Academic journal article Michigan Journal of Community Service Learning

The Endless Quest for Scholarly Respectability in Service-Learning Research

Academic journal article Michigan Journal of Community Service Learning

The Endless Quest for Scholarly Respectability in Service-Learning Research

Article excerpt

Research on Service Learning: Conceptual Frameworks and Assessment Volumes 2A and 2B

Patti H. Clayton, Robert G. Bringle, & Julie A. Hatcher, Editors

Sterling, VA: Stylus, 2013

"Important objectives in the development of the research agenda include:

1. to agree on a working definition of service-learning;

2. to identify critical research questions needing further research;

3. to discuss methodological problems of doing service-learning research;

4. to develop strategies for encouraging and supporting research on critical questions;

5. to identify ways to expand the dissemination of existing and future research;

6. to encourage action research models through the collaboration of researchers with teachers, community representatives, and students."

(Giles, Honnet, & Migliore, 1991)

"Having a common set of questions is a necessary step for furthering research in service learning, but that is not enough. We also need to learn more about theory, design and gathering of data. We need consensus on the domain of service-learning, and precise, measureable constructs. As in much of contemporary social science research there is a paradigm debate in service-learning about ways of knowing. 'Objective' research methods are seen by many in the field as antithetical to the personal and experiential epistemology that service-learning represents, whereas many skeptics see the narrative, qualitative dimensions of service-learning research as anecdotal and unconvincing. We argue for a multi-method approach at this stage of service-learning research. Both quantitative and qualitative methods have much to offer. In what follows we identify the types of studies that might be designed to answer the ten key questions raised in this chapter." (Giles & Eyler, 1998, p. 70)

"It has been our goal that the articles in this special issue of the Michigan Journal of Community Service Learning will stimulate service-learning researchers--both those well-established and those just beginning--to embark upon answering some of the questions posed herein." (Howard, Gelmon, & Giles, 2000, p. 9)

We need to "insist on quality of research design, whether quantitative or qualitative. We need to move away from large-scale surveys with poorly specified measures of service-learning and service-learning outcomes" to "more focused study that gives us deeper understanding to direct our practice...We also need to work with research scholars from related fields and to bring some theoretical rigor to the design of our research programs" (Eyler, 2002, p. 12)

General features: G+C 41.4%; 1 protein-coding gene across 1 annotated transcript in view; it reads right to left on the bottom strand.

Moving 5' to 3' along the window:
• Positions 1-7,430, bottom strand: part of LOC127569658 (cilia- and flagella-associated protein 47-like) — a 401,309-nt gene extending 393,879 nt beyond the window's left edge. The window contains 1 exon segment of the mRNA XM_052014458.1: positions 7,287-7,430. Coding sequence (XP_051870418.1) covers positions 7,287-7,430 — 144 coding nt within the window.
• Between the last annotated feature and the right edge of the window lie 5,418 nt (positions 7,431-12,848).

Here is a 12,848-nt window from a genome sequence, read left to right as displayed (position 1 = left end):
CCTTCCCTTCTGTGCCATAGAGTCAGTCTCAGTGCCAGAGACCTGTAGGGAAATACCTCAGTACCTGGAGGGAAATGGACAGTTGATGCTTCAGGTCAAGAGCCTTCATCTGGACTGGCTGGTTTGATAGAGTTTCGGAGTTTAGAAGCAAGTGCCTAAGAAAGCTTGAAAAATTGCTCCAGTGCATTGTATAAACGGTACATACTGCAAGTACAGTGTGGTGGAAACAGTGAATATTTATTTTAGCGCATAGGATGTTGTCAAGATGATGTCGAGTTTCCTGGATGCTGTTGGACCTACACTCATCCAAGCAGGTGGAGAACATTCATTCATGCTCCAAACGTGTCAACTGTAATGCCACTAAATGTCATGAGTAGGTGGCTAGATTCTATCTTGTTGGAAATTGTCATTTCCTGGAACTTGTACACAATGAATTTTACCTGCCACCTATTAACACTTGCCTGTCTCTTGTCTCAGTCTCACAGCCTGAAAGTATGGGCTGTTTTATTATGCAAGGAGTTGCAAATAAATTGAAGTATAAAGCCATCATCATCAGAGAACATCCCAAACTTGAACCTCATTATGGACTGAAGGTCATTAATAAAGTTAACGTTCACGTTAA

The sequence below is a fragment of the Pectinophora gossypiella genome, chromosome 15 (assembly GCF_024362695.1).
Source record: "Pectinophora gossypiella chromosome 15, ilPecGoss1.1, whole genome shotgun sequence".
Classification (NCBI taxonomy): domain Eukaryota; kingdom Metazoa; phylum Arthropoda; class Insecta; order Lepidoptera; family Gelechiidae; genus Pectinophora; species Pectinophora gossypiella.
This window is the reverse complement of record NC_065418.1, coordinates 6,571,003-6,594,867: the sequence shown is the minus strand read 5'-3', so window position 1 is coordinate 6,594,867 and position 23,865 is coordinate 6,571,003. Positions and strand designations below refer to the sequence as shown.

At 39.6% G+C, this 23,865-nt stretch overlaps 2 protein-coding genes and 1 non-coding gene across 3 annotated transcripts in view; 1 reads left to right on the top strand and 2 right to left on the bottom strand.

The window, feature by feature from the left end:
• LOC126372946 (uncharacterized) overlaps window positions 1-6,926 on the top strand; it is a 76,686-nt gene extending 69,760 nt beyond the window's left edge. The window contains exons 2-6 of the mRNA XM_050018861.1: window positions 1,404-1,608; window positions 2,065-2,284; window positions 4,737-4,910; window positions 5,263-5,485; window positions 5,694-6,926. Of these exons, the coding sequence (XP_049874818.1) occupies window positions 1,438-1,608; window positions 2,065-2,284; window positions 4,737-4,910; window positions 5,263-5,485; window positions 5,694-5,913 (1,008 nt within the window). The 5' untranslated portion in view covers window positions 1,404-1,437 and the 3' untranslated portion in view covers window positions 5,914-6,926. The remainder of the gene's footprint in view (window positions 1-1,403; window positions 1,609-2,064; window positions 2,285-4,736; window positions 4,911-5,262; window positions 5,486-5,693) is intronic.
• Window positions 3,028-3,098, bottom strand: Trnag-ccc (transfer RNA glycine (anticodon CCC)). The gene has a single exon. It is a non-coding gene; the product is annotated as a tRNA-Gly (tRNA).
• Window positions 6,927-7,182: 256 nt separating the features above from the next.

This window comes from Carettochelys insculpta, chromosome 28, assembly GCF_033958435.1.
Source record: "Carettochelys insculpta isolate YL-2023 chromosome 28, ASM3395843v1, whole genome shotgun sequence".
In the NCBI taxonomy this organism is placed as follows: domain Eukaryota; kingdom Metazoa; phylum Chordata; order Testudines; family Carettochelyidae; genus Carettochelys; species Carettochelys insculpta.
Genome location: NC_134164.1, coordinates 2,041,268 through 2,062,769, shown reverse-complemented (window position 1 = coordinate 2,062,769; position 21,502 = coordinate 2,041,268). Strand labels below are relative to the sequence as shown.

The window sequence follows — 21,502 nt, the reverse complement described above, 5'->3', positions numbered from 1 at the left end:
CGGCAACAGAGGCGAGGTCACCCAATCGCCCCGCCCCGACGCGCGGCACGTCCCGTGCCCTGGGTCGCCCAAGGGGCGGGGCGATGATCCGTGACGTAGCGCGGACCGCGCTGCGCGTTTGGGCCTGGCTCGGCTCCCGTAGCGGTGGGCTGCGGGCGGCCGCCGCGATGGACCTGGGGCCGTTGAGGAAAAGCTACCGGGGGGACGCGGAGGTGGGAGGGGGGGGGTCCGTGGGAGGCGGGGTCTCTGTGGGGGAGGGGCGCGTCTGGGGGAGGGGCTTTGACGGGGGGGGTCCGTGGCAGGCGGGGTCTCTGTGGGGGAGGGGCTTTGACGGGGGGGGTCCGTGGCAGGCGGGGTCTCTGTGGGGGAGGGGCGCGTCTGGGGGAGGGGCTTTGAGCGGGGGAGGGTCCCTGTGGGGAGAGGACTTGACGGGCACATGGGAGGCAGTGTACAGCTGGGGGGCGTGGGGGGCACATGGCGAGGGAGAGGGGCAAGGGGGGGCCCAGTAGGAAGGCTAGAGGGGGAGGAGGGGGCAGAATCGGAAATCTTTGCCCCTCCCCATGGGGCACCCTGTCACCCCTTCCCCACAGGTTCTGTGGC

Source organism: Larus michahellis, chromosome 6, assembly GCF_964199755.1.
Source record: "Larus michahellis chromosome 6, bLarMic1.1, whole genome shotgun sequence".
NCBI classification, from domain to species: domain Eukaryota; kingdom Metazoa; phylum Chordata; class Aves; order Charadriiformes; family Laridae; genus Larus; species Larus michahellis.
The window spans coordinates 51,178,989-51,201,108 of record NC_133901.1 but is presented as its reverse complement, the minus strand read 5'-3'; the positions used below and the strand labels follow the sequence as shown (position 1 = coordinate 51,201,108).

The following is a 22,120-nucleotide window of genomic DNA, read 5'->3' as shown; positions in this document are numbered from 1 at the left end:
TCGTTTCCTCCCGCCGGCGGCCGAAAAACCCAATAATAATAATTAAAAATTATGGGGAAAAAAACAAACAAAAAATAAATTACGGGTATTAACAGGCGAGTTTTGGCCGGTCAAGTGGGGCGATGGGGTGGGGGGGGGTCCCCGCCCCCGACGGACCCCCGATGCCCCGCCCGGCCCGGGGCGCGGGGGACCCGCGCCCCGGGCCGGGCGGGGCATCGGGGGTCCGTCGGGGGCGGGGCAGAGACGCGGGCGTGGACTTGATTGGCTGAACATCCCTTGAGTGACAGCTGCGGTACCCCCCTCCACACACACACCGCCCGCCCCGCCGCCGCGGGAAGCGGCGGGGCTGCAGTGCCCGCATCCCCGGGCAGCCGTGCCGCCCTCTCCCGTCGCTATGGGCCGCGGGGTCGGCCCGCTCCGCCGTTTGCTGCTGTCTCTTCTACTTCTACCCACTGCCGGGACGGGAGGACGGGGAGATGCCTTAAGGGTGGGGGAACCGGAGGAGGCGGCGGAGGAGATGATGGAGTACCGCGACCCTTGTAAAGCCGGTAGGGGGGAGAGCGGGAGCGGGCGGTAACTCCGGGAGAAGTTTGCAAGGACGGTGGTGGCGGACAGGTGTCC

"The best chance for the research to have an impact on the practice of service-learning, on higher education, and on the disciplines and professions is for the research to be based on theory, to test theory, and to develop theory." (Bringle, 2003, p. 18)

During the 35 years or so since service-learning became a recognized field (Sigmon, 1979), there have been continuous efforts to improve the quality of research. The quotes that begin our reflections are drawn from just a few of the published attempts focusing specifically on improving the rigor of research conceptualization and design and on identifying critical questions to guide research. In the 1980s, as the emerging field of Experiential Education, as represented by the National Society for Internships and Experiential Education (NSIEE), matured, it became concerned with a research base for its arena of practice and its research committee began to work on research bibliographies and a research agenda. At the same time, Professor John Duley and his colleagues at Michigan State University were writing about how to assess the learning in service-learning and other forms of experiential learning, forming a foundation for future research agendas (Yelon & Duley, 1978). The work that the NSIEE research committee developed became the basis for the first research agenda and subsequent agendas as service-learning was emerging from a subfield of experiential education to a separate arena of practice. …

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